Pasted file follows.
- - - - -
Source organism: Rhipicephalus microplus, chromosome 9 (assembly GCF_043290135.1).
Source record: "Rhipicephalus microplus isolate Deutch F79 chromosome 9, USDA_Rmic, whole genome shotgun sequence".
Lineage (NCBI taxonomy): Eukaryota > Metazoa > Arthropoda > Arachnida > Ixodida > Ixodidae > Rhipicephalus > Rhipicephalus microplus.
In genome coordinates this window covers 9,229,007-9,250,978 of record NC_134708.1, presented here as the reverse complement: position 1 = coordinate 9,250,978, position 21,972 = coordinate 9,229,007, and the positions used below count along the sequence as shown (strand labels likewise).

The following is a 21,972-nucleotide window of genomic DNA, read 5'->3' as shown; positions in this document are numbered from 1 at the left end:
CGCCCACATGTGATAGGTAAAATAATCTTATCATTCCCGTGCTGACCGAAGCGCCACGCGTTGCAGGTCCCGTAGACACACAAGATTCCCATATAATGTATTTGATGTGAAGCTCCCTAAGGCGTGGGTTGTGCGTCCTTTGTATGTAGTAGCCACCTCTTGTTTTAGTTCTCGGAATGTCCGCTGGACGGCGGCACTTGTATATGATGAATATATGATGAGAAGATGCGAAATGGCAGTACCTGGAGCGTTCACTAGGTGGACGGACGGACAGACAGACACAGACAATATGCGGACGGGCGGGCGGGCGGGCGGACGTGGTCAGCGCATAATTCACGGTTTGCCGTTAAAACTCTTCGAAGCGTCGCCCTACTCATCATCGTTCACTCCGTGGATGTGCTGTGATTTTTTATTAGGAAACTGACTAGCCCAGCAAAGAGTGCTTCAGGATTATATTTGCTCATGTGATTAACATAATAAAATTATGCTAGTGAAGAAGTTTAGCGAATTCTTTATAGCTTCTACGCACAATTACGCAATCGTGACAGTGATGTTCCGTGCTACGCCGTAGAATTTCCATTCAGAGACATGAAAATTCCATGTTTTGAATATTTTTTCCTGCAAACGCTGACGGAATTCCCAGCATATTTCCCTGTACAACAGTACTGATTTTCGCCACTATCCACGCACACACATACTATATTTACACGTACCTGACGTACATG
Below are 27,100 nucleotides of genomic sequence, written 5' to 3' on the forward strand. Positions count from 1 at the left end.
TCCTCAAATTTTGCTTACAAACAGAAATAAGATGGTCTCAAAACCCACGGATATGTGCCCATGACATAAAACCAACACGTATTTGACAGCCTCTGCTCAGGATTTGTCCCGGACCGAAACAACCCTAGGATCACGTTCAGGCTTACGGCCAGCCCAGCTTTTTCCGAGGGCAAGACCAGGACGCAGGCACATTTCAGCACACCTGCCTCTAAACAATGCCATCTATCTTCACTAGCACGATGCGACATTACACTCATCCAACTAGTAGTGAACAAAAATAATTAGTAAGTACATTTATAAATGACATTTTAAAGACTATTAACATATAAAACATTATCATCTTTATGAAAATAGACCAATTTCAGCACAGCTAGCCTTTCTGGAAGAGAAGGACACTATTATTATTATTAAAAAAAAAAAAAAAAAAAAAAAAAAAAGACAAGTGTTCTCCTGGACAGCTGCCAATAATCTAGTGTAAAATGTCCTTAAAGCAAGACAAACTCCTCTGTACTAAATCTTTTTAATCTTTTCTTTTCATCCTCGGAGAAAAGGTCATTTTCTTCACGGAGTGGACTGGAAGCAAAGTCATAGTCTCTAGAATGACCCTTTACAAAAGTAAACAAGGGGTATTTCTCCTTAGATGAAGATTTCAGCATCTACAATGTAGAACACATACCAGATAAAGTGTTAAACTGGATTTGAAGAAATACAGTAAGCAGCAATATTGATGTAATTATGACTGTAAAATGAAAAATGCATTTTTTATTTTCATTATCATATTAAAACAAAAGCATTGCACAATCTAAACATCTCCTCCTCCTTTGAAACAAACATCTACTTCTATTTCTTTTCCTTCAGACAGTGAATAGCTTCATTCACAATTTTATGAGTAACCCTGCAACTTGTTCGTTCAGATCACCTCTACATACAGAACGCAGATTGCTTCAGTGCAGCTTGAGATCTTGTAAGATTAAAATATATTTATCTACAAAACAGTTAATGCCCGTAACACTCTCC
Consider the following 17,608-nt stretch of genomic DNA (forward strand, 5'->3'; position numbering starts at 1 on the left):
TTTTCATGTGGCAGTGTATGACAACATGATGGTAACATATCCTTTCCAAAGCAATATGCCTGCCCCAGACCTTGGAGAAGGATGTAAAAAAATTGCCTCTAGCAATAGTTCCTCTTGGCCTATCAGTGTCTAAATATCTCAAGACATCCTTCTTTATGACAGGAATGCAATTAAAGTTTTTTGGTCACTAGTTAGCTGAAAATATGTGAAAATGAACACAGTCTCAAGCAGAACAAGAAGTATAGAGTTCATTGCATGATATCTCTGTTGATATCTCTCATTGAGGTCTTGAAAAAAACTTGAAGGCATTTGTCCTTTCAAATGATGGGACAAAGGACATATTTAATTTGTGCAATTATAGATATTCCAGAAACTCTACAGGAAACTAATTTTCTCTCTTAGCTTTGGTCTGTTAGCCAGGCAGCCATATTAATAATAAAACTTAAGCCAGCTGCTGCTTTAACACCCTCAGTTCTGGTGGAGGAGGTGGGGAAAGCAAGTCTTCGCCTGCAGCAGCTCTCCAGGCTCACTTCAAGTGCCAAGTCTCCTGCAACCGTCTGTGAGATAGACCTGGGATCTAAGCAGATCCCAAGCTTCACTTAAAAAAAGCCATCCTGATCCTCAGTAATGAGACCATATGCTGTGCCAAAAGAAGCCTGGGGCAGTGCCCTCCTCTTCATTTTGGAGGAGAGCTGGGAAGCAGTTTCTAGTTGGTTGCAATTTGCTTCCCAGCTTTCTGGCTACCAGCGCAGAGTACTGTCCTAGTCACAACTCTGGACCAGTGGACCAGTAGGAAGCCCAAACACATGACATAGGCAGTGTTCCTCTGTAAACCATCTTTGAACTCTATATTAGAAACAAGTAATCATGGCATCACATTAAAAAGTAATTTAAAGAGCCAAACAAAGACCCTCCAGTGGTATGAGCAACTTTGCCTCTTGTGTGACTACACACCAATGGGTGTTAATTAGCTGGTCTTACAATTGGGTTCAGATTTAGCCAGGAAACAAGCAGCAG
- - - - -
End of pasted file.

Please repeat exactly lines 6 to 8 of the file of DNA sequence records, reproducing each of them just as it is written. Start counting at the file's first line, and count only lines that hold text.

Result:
CGCCCACATGTGATAGGTAAAATAATCTTATCATTCCCGTGCTGACCGAAGCGCCACGCGTTGCAGGTCCCGTAGACACACAAGATTCCCATATAATGTATTTGATGTGAAGCTCCCTAAGGCGTGGGTTGTGCGTCCTTTGTATGTAGTAGCCACCTCTTGTTTTAGTTCTCGGAATGTCCGCTGGACGGCGGCACTTGTATATGATGAATATATGATGAGAAGATGCGAAATGGCAGTACCTGGAGCGTTCACTAGGTGGACGGACGGACAGACAGACACAGACAATATGCGGACGGGCGGGCGGGCGGGCGGACGTGGTCAGCGCATAATTCACGGTTTGCCGTTAAAACTCTTCGAAGCGTCGCCCTACTCATCATCGTTCACTCCGTGGATGTGCTGTGATTTTTTATTAGGAAACTGACTAGCCCAGCAAAGAGTGCTTCAGGATTATATTTGCTCATGTGATTAACATAATAAAATTATGCTAGTGAAGAAGTTTAGCGAATTCTTTATAGCTTCTACGCACAATTACGCAATCGTGACAGTGATGTTCCGTGCTACGCCGTAGAATTTCCATTCAGAGACATGAAAATTCCATGTTTTGAATATTTTTTCCTGCAAACGCTGACGGAATTCCCAGCATATTTCCCTGTACAACAGTACTGATTTTCGCCACTATCCACGCACACACATACTATATTTACACGTACCTGACGTACATG
Below are 27,100 nucleotides of genomic sequence, written 5' to 3' on the forward strand. Positions count from 1 at the left end.
TCCTCAAATTTTGCTTACAAACAGAAATAAGATGGTCTCAAAACCCACGGATATGTGCCCATGACATAAAACCAACACGTATTTGACAGCCTCTGCTCAGGATTTGTCCCGGACCGAAACAACCCTAGGATCACGTTCAGGCTTACGGCCAGCCCAGCTTTTTCCGAGGGCAAGACCAGGACGCAGGCACATTTCAGCACACCTGCCTCTAAACAATGCCATCTATCTTCACTAGCACGATGCGACATTACACTCATCCAACTAGTAGTGAACAAAAATAATTAGTAAGTACATTTATAAATGACATTTTAAAGACTATTAACATATAAAACATTATCATCTTTATGAAAATAGACCAATTTCAGCACAGCTAGCCTTTCTGGAAGAGAAGGACACTATTATTATTATTAAAAAAAAAAAAAAAAAAAAAAAAAAAAGACAAGTGTTCTCCTGGACAGCTGCCAATAATCTAGTGTAAAATGTCCTTAAAGCAAGACAAACTCCTCTGTACTAAATCTTTTTAATCTTTTCTTTTCATCCTCGGAGAAAAGGTCATTTTCTTCACGGAGTGGACTGGAAGCAAAGTCATAGTCTCTAGAATGACCCTTTACAAAAGTAAACAAGGGGTATTTCTCCTTAGATGAAGATTTCAGCATCTACAATGTAGAACACATACCAGATAAAGTGTTAAACTGGATTTGAAGAAATACAGTAAGCAGCAATATTGATGTAATTATGACTGTAAAATGAAAAATGCATTTTTTATTTTCATTATCATATTAAAACAAAAGCATTGCACAATCTAAACATCTCCTCCTCCTTTGAAACAAACATCTACTTCTATTTCTTTTCCTTCAGACAGTGAATAGCTTCATTCACAATTTTATGAGTAACCCTGCAACTTGTTCGTTCAGATCACCTCTACATACAGAACGCAGATTGCTTCAGTGCAGCTTGAGATCTTGTAAGATTAAAATATATTTATCTACAAAACAGTTAATGCCCGTAACACTCTCC